Key Considerations for Goal Setting

Michelle Velan, Founder of Wondersource

When it comes to setting goals, where do you start?

Goal setting can feel like a big and overwhelming task, which deters most people from even getting started because they don’t know where to begin. There are a few simple hacks to get started.

Start Big
One way is to think of big long-term life goals such as buying a house, making a certain salary amount or visiting 50 countries before you’re 50. Once you have those grand ideas, work backwards by breaking down these goals into yearly, monthly, and weekly steps. Anything from putting certain dollar amounts aside to networking events to widen your job prospect circle. If this feels daunting, then…

Start Small
Grab a notebook and write down specific areas of your life you’d like to focus on such as career, family, friends, and health. Write down what these things look like for you now and what you want them to look like in the future. Prefer to approach this from a more energetic space? Focus on the concepts of joy, love, meaning, movement, play, and self-awareness.
“Take the first step in faith. You don’t have to see the whole staircase, just take the first step.” – Martin Luther King Jr

Once you have a place to start from, use these 4 steps as the guidelines

1) Set SMART goals and write them down
Create specific, measurable, achievable, relevant and timed goals and write them down. Also, write down why these goals are important to you. The more specific, the more likely you are to achieve them. Getting this clear allows you to know when you’ve succeeded. It is important to think of ambitious goals that excite you and encourage you to strive, but they cannot be unrealistic. For example, if you are short and have never enjoyed playing basketball, it is unlikely that you will make it to the NBA. Goals should also be relevant, meaning they are aligned with your values and beliefs.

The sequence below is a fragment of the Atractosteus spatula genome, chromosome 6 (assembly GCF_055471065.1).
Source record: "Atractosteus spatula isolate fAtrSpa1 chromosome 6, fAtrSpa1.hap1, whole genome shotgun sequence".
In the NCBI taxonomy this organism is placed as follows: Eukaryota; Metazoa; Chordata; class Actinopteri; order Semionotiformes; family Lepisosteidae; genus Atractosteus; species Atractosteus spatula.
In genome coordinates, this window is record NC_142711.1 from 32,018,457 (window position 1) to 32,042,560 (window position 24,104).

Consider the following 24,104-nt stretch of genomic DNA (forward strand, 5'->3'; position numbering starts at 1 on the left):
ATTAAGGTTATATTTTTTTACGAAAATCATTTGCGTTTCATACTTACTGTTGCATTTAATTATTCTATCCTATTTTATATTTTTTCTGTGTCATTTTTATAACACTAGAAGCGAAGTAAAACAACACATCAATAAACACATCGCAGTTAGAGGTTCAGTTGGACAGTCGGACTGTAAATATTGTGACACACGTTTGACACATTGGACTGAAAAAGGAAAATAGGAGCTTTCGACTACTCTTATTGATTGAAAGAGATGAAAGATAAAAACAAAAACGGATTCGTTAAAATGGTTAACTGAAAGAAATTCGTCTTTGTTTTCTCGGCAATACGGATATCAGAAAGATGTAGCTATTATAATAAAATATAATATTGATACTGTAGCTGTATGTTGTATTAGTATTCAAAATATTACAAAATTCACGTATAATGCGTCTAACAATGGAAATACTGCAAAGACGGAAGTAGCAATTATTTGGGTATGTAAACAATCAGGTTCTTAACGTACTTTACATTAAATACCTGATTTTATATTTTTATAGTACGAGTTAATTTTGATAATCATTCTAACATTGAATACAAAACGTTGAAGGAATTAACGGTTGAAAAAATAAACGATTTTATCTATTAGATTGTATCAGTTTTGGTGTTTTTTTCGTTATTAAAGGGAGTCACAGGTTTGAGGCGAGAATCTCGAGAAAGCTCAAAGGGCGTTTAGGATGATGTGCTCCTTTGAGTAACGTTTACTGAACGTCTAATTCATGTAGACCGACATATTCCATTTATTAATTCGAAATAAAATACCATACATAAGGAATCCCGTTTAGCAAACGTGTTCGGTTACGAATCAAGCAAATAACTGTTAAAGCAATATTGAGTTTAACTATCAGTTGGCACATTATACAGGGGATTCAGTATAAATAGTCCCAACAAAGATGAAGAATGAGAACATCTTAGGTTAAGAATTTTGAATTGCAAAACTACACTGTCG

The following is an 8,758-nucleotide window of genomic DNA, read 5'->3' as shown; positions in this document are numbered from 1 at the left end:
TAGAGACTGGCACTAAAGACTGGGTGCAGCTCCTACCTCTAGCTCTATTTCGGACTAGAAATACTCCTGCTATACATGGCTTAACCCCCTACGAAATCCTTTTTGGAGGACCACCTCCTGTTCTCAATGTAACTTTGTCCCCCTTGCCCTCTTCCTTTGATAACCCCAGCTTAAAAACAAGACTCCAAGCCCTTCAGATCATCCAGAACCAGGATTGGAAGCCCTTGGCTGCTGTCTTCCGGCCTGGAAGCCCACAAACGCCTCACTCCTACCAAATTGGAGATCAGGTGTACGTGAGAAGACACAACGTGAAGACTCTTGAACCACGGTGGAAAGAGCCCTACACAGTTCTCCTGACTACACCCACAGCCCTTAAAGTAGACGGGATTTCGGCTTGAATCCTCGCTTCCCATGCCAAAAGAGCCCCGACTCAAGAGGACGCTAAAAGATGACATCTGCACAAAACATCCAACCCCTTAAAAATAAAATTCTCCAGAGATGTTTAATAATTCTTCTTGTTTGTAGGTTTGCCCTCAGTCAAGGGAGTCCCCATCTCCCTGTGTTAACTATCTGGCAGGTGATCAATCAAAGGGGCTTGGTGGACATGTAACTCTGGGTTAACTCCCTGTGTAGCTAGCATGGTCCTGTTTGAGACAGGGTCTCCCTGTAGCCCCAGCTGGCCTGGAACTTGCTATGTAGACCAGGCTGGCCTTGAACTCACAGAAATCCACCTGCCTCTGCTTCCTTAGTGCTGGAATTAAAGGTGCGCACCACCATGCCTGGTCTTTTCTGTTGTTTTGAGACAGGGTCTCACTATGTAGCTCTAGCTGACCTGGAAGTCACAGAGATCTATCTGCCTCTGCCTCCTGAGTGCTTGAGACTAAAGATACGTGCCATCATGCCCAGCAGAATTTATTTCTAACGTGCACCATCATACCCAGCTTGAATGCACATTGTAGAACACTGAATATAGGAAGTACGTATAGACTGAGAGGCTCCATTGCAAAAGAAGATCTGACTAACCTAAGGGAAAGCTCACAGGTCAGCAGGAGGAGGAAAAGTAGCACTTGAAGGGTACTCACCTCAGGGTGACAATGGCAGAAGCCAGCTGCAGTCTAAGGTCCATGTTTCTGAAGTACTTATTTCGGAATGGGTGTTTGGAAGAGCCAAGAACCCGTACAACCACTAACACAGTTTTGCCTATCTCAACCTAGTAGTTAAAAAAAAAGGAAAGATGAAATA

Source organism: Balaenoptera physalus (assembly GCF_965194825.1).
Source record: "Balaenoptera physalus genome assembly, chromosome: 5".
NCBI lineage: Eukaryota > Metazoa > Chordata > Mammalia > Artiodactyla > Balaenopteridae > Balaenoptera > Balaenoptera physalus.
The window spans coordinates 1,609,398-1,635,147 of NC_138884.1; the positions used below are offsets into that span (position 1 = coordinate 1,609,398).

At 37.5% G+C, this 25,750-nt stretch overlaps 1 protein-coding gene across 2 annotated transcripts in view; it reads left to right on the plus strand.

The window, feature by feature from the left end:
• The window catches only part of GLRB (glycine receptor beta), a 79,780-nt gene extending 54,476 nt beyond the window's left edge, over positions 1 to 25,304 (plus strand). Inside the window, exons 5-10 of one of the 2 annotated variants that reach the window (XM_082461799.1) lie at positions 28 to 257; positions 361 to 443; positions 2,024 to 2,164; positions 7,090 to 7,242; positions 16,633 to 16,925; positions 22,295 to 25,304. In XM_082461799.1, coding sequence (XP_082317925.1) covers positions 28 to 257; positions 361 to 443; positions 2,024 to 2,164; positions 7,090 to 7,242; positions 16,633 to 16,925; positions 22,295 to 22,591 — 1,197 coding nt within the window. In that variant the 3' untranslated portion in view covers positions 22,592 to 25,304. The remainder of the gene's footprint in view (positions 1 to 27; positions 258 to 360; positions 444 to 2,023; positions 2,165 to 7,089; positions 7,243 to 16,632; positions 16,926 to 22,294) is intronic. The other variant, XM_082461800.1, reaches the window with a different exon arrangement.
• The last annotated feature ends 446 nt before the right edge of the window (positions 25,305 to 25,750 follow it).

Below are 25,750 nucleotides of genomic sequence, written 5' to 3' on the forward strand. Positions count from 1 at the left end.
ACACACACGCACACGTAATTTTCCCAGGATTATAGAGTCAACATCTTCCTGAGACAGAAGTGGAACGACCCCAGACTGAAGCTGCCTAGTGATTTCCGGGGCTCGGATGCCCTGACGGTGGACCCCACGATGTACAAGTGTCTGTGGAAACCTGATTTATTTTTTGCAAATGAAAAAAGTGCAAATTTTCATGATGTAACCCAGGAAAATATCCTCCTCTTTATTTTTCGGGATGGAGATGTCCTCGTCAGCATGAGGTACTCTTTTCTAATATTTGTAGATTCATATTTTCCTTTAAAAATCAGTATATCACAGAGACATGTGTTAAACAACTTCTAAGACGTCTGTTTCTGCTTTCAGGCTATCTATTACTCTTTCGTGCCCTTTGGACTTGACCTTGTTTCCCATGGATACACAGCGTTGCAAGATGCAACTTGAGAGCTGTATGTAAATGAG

2) Eliminate bad habits
Take an honest look at yourself and identify bad habits that could keep you from achieving your goals. Do you overbook yourselves with unnecessary meetings leaving no time for critical thinking? Do you leave hard tasks for the end of day and don’t complete them? We all have bad habits so take some time to identify them and create a thoughtful plan to eliminate them.
3) Cultivate self-discipline
The more self-discipline you have, the more likely you are to achieve your goals, especially when things get hard. Figure out if you’re a morning or evening person and set aside time to work on your goals during your peak hours. Have you found more focus when eating healthily, getting enough sleep, meditating, practicing gratitude or exercising? Prioritize those things to keep you energized.
4) Create mini goals
Breaking down goals into long and short term buckets keeps you from overcomplicating the process. Weekly and daily goals ensure you’re staying on track and shows you actual progress toward reaching your goals. An effective planning method may be taking time on the weekend to reflect on what went well, what didn’t and what needs to be followed up on from the previous week. Then, plan for the week ahead taking into account everything you learned from the previous week. Goal setting has many benefits: greater clarity in decision-making, more effective use of time, increased focus, motivation and likelihood of achieving our dreams. If you want to live a more meaningful life, goal setting is a must.

Next week we’ll dive into how to achieve the goals you set.

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